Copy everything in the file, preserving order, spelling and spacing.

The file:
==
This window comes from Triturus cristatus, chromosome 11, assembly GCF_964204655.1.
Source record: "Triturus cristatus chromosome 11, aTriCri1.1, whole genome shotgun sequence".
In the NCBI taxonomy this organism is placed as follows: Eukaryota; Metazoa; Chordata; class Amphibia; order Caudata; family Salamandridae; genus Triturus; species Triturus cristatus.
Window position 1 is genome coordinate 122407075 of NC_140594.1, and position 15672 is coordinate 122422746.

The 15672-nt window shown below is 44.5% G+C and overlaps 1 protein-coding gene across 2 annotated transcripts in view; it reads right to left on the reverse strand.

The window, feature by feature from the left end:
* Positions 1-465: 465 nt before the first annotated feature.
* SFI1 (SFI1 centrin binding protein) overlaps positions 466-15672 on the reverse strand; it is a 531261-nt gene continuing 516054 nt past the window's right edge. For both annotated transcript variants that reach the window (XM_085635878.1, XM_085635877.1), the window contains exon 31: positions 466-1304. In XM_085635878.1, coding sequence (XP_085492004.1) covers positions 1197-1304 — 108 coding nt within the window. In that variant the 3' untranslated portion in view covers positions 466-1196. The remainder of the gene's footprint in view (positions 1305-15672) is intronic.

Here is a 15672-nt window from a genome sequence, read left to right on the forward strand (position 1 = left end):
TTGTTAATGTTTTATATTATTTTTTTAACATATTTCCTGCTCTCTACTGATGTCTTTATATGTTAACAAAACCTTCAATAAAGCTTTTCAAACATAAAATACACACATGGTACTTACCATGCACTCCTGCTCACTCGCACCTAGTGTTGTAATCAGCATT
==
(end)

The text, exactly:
This window comes from Triturus cristatus, chromosome 11, assembly GCF_964204655.1.
Source record: "Triturus cristatus chromosome 11, aTriCri1.1, whole genome shotgun sequence".
In the NCBI taxonomy this organism is placed as follows: Eukaryota; Metazoa; Chordata; class Amphibia; order Caudata; family Salamandridae; genus Triturus; species Triturus cristatus.
Window position 1 is genome coordinate 122407075 of NC_140594.1, and position 15672 is coordinate 122422746.

The 15672-nt window shown below is 44.5% G+C and overlaps 1 protein-coding gene across 2 annotated transcripts in view; it reads right to left on the reverse strand.

The window, feature by feature from the left end:
* Positions 1-465: 465 nt before the first annotated feature.
* SFI1 (SFI1 centrin binding protein) overlaps positions 466-15672 on the reverse strand; it is a 531261-nt gene continuing 516054 nt past the window's right edge. For both annotated transcript variants that reach the window (XM_085635878.1, XM_085635877.1), the window contains exon 31: positions 466-1304. In XM_085635878.1, coding sequence (XP_085492004.1) covers positions 1197-1304 — 108 coding nt within the window. In that variant the 3' untranslated portion in view covers positions 466-1196. The remainder of the gene's footprint in view (positions 1305-15672) is intronic.

Here is a 15672-nt window from a genome sequence, read left to right on the forward strand (position 1 = left end):
TTGTTAATGTTTTATATTATTTTTTTAACATATTTCCTGCTCTCTACTGATGTCTTTATATGTTAACAAAACCTTCAATAAAGCTTTTCAAACATAAAATACACACATGGTACTTACCATGCACTCCTGCTCACTCGCACCTAGTGTTGTAATCAGCATT